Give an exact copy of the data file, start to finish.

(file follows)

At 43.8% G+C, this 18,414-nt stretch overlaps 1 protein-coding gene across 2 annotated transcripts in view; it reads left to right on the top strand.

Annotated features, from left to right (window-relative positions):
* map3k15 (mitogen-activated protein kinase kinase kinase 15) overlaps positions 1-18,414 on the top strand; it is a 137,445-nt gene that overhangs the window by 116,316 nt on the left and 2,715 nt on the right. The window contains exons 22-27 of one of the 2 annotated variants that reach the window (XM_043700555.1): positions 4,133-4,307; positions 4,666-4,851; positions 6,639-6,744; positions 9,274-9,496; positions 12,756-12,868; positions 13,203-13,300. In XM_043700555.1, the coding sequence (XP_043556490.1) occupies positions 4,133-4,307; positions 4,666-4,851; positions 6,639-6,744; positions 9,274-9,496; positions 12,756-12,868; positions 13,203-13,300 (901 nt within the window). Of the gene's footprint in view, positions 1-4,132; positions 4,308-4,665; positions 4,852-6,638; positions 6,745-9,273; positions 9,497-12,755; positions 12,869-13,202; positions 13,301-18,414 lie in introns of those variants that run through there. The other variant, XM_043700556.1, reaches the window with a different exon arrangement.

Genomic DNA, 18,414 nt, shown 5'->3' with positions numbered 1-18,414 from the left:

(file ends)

At 43.8% G+C, this 18,414-nt stretch overlaps 1 protein-coding gene across 2 annotated transcripts in view; it reads left to right on the top strand.

Annotated features, from left to right (window-relative positions):
* map3k15 (mitogen-activated protein kinase kinase kinase 15) overlaps positions 1-18,414 on the top strand; it is a 137,445-nt gene that overhangs the window by 116,316 nt on the left and 2,715 nt on the right. The window contains exons 22-27 of one of the 2 annotated variants that reach the window (XM_043700555.1): positions 4,133-4,307; positions 4,666-4,851; positions 6,639-6,744; positions 9,274-9,496; positions 12,756-12,868; positions 13,203-13,300. In XM_043700555.1, the coding sequence (XP_043556490.1) occupies positions 4,133-4,307; positions 4,666-4,851; positions 6,639-6,744; positions 9,274-9,496; positions 12,756-12,868; positions 13,203-13,300 (901 nt within the window). Of the gene's footprint in view, positions 1-4,132; positions 4,308-4,665; positions 4,852-6,638; positions 6,745-9,273; positions 9,497-12,755; positions 12,869-13,202; positions 13,301-18,414 lie in introns of those variants that run through there. The other variant, XM_043700556.1, reaches the window with a different exon arrangement.

Genomic DNA, 18,414 nt, shown 5'->3' with positions numbered 1-18,414 from the left: